• Books - there are an incredible number of manuals on how to write and all the different aspects of the publishing world too. Have a look on Amazon or in your local book shop. It is worth investigating these books before purchasing one because not every writing manual will suit you. Read a couple of pages, look at the chapter titles, and find out about the author beforehand. Personally, I prefer books that intertwine writing lessons with the writer's own journey such as On Writing by Stephen King. 
  • Online courses - some run to deadlines and timetables while others (such as the Open University's free courses) leave the timing to you. If you spend a lot of time online and are happy communicating by email, then this kind of course can be convenient and easy to fit into. Online courses may include forums to discuss course material with lecturers and other students, and some lecturers also set up a blog to communicate with students. 
  • Podcasts - I have found a handful of courses that teach via podcast (an audio file). These can work well if again, you're familiar and comfortable with online interaction. If you're a visual person though, you may find yourself distracted away from listening to the podcast.

Whether you're an extrovert, an introvert, a technophobe or an online whizz, there's sure to be a course that will suit you.

Learning Motivation

To work out the best teacher for you, you need to find out about your learning motivation. Just as we are attracted to different learning vehicles, we are also motivated to learn by different things and different people. Think back to the teachers at school who taught you the best and the most and the easiest - the ones you remember.What was it about them and their teaching that caught your attention and made the lessons stick in your mind?

For me, it was the teachers who enthused about their subject, the ones who were passionate and animated and larger than life. My first secondary school English teacher was a ginger haired, wiry man with a rolling accent and an energy that propelled him around the classroom. With a book in one hand, and the other hand sweeping through the air, he drew us into each text like a fisherman casting a net. A retired actress taught me for my English literature A'level at college. She would cry over Shakespearean tragedy (we studied Romeo and Juliet) and become rather aroused, and hot and bothered, over a scene in Thomas Hardy's Far from the Madding Crowd where  Sergeant Troy flirts with Bathsheba with his sword (read it and you'll see why). Over the years there have been other teachers too whose words have stayed with me, and each time they have been enthusiasts and performers. That is the kind of teacher that suits me best. Find out what kind of teacher is the most effective for you.

A Word of Warning

Don't just accept any course or teacher without researching them first. Read a couple of pages of a book before purchasing it. Visit the website of an educational organisation or writer before signing up for their course. Search online or elsewhere for reviews. Anyone can say they have this or that qualification or experience. Check before any money changes hands. There are some wonderful writing mentors and teachers out there but equally there are people who will embroider their experience to charge a lot of money for information that you could have found anywhere (or probably already know).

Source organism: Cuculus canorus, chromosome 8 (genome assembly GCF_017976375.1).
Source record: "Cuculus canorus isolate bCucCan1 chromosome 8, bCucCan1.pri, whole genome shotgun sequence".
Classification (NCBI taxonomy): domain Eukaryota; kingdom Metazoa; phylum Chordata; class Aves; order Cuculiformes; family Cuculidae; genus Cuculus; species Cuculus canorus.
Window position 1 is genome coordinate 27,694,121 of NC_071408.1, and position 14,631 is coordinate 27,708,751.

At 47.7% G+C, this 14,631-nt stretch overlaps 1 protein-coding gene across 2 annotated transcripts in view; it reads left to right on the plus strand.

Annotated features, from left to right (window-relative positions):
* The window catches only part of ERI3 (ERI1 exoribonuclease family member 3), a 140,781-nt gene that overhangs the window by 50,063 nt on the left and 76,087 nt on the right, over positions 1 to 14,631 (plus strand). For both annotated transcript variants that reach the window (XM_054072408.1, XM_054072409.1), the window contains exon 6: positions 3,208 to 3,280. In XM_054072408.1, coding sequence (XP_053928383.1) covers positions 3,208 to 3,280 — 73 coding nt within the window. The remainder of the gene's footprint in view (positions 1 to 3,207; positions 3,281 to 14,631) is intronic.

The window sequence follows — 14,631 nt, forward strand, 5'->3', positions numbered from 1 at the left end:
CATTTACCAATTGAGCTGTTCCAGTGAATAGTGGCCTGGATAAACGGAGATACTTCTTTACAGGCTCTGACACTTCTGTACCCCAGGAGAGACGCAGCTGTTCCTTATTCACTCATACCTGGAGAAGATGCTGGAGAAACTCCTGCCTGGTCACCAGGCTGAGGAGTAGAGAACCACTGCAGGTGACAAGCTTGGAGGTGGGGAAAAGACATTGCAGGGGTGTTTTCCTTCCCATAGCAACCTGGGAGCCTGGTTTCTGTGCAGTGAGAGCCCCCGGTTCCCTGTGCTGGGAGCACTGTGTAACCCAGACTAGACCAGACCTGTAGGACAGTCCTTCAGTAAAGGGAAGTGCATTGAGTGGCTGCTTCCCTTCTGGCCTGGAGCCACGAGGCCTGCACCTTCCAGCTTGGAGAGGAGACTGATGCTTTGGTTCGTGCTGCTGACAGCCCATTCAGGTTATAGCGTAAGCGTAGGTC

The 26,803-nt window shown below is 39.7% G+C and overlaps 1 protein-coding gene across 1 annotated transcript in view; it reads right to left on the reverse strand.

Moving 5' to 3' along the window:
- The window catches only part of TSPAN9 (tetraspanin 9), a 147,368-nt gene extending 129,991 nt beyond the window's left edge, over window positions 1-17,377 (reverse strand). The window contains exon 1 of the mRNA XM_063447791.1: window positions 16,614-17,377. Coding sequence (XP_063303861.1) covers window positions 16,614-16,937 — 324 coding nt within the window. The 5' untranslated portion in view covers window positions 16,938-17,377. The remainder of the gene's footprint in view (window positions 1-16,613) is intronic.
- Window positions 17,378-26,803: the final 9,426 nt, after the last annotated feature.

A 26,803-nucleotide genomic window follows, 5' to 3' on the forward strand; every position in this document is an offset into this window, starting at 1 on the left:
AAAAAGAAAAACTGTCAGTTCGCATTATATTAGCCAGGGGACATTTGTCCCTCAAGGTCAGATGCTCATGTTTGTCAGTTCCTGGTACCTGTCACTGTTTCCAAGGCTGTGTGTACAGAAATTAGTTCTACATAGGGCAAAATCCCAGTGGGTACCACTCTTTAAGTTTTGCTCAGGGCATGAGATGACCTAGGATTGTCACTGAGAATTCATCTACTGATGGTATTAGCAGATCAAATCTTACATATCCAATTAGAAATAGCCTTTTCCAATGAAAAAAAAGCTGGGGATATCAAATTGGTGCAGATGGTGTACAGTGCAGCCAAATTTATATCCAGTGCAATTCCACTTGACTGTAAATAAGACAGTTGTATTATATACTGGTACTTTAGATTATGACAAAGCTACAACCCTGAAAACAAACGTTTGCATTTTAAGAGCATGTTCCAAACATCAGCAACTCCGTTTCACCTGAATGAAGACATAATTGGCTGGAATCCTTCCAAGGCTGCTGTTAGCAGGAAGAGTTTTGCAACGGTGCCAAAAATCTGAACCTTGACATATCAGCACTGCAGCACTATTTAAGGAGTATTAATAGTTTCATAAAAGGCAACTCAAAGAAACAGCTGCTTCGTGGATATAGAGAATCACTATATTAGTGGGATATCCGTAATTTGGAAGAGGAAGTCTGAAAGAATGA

Good luck. Good learning.

Tuesday, 13 November 2012

Tuesday Choice Words

Nine No's of Dialogue from diy MFA is an excellent examination of how we can strengthen our dialogue.

Harness the Power of Words on the Finding Bliss site discusses the intentional and clever use of words to enrich our writing.

Treasures in the Attic is the latest in the Making the Most of Ideas series of articles by David B Coe on the Magical Words site.

How Stephen King Writes Imagery from Galleycat offers some excellent writing advice from one of my writing favourites.

Stay On Target: When is a Subplot Leading You Astray? from The Other Side of the Story talks about the  value and danger of subplots.

Thursday, 8 November 2012

Happy Birthday Bram Stoker

165 years old today! Although he died in 1912, his name lives on as the creator of Dracula, a figure that, like Frankenstein's monster, has become entrenched in our cultural memory.

I read the book as a young teenager and scared myself witless for a few weeks afterwards. Every tap at my window was a vampire intent on drinking my blood (of course it was actually a moth drawn by the glow of my nightlight). That shadowy figure staggering down an alleyway in the city where I lived was surely another blood-sucking villain (no, just a drunk on a mid-day binge).

What many people do not realise is how prolific a writer Bram Stoker was, the author of many other novels (The Jewel of Seven Stars, The Lair of the White Worm, to name but a couple), short stories and non fiction.

We see the mark of his classic vampire character in so many of our novels and films. The current trend for young adult vampire romance owes a great deal to this Irish writer.

Bela Lugosi in 1931's Dracula

Christopher Lee as Dracula in 1968

Al Lewis as Grandpa in The Munsters
Gary Oldman as Dracula in 1992

Leslie Nielsen as Dracula in 1995

Tuesday, 6 November 2012

Tuesday Choice Words

In the Beginning: Which Type of Opening Works Best? from The Other Side of the Story discusses the pros and cons of different kinds of story openings.

Setting: The Stepchild of Writing Craft is a guest post by Blythe Gifford on the Erin Reel website suggesting five reasons that setting is such an important element to our stories.

How Emerging Authors Can Make The Perfect Pitch: Advice from Katharine Sands on the bookbaby site discusses pitch-craft.

Secondary Characters Have a Life of Their Own from the Live Write Thrive site talks about your novel's supporting cast.

The Scene Conflict Worksheet - Developing Tension in Your Novel from Adventures in YA & Children's Publishing is a useful checklist to bring more depth to the conflict in your novel.